What now? Said Ken. Ricky gave a smirk and said we’re going to the village; I want to know who brought in the loggers to destroy my land. I have made an oath never to go back to the village but I cannot just stand and watch as they destroy my forest. I must return now! He knew he should never break the oath he made but the land was at stake. He had left the village years ago but he never revoked his birthright and inheritance, the land was his and everybody knew that, he reminded himself as they set off for the village.
In the village, old Kepaso, Ricky’s grandfather was sitting in his small hauswin chewing his buai and smoking his pipe. He had his small kerosene lamp on to eliminate the darkness as he chanted some traditional songs. In the darkness, he saw a figure illuminated by the moonlight approaching his hauswin. Who could it be he thought, increasing the brightness of the kerosene lamp by adjusting the lamp wick to allow him to identify the unwelcomed visitor.

The figure came and stood under the sago thatched roof and slowly walked toward the old man, the old man who was losing his sight strained his eyes and with a loud shout, proclaimed “my grandson, my grandson is home, home at last” as he jumped up and hug his long lost grandson. Oh how it feels to be back home, Ricky couldn’t let go of his old man, his grandmother heard the cheerful laughter and ran out of the haus kuk to see who it was, upon recognizing her grandson, she beat her breast and fell on the ground thanking the ancestors for listening to her prayers and bringing her grandson back home.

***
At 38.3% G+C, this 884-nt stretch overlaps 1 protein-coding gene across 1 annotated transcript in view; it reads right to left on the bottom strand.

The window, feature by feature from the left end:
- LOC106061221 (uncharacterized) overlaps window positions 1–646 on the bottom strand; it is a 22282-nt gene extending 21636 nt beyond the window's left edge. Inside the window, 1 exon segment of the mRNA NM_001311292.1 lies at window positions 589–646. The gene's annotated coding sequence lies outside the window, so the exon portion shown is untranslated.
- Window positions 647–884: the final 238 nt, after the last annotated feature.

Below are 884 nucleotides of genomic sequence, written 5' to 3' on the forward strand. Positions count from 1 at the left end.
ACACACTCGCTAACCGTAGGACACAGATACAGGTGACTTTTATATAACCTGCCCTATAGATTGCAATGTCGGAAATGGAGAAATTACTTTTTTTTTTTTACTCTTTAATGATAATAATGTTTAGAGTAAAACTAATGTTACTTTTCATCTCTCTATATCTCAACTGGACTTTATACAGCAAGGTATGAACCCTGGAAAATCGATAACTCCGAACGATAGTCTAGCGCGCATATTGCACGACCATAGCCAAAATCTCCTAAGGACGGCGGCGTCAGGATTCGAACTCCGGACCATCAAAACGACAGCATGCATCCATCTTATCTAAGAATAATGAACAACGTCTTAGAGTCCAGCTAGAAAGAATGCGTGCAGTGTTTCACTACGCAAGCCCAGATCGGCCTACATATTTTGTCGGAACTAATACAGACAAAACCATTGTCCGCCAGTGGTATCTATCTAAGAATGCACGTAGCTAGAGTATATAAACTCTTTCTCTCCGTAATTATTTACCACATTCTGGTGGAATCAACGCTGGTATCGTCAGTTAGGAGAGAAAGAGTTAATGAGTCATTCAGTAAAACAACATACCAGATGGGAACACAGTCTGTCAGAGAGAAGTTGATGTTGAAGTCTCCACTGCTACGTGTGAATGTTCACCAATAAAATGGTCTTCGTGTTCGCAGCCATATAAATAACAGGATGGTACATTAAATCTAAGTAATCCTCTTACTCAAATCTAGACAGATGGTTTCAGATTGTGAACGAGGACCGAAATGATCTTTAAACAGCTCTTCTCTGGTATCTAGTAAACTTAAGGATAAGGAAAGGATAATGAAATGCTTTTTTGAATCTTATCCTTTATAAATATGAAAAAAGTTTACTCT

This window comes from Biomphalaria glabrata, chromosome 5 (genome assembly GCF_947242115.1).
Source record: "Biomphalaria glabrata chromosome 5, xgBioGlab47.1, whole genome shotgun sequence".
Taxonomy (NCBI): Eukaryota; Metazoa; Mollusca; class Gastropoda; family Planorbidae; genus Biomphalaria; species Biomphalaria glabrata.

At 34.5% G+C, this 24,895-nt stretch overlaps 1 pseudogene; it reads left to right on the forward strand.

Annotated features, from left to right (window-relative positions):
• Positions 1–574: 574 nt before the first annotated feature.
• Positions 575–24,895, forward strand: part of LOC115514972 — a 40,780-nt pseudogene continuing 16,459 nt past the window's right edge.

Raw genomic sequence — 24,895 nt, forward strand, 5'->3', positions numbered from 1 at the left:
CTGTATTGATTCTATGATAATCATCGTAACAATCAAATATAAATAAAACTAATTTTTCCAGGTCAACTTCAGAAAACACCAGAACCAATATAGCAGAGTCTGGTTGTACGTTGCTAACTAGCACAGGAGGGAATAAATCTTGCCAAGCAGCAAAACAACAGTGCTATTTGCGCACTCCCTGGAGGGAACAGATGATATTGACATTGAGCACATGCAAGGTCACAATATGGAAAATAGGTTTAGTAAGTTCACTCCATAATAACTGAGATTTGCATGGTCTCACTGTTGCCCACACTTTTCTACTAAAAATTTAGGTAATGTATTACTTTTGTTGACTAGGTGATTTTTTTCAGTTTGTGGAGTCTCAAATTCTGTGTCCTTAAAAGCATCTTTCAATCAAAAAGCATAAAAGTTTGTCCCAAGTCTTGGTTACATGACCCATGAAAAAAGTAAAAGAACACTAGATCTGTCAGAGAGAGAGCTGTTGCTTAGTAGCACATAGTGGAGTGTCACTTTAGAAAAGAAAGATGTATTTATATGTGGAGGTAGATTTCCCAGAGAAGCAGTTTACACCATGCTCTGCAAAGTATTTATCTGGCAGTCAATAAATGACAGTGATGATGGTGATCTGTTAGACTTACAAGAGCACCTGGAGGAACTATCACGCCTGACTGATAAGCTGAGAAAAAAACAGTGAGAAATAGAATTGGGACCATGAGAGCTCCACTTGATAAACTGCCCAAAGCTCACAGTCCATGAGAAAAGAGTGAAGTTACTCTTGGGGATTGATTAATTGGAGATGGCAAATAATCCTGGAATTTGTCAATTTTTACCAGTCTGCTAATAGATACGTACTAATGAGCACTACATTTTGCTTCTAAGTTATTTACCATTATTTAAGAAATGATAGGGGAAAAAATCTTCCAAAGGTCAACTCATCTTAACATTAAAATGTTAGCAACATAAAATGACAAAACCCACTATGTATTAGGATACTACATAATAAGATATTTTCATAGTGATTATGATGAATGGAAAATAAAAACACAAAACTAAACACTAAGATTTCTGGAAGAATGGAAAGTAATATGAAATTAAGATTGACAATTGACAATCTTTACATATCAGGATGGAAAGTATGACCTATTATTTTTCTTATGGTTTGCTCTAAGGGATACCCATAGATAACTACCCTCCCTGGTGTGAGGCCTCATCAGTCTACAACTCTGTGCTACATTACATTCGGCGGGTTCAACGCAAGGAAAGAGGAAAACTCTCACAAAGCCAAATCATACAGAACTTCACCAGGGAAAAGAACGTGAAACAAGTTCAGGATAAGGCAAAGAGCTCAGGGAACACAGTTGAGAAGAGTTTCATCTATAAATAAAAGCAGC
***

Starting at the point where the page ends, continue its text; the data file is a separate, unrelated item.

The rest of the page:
Tears were shed, lots of it. Ricky’s grandmother kept hugging him and kissing his cheeks while repeating the words, “you look just like my dead son, you look just like your father”. Ricky called his gang over who were waiting under the coconut trees on the beach, he introduced each one of them to his grandparents, to him, they were more than a gang, they were family. A crime family.

Ricky told his old folks about his life in town but withheld the story of his life in crime and his grandparents in turn shared with him all that had happened after he left the village. The memories of his father were still fresh in his mind, he could see himself sitting by his father’s right hand, holding is hand. He could hear his mother’s sobs as his aunts tried to comfort her. He remembered his father’s last words to him, they were clear as a bell. My son, I am leaving the land to you, your uncles want to bring in loggers to remove the trees but you must protect the land from them. Do not let anything happen to the land, the land is your life and you must guard it with your life.

Chapter 2: The Confrontation (Yet to be Written)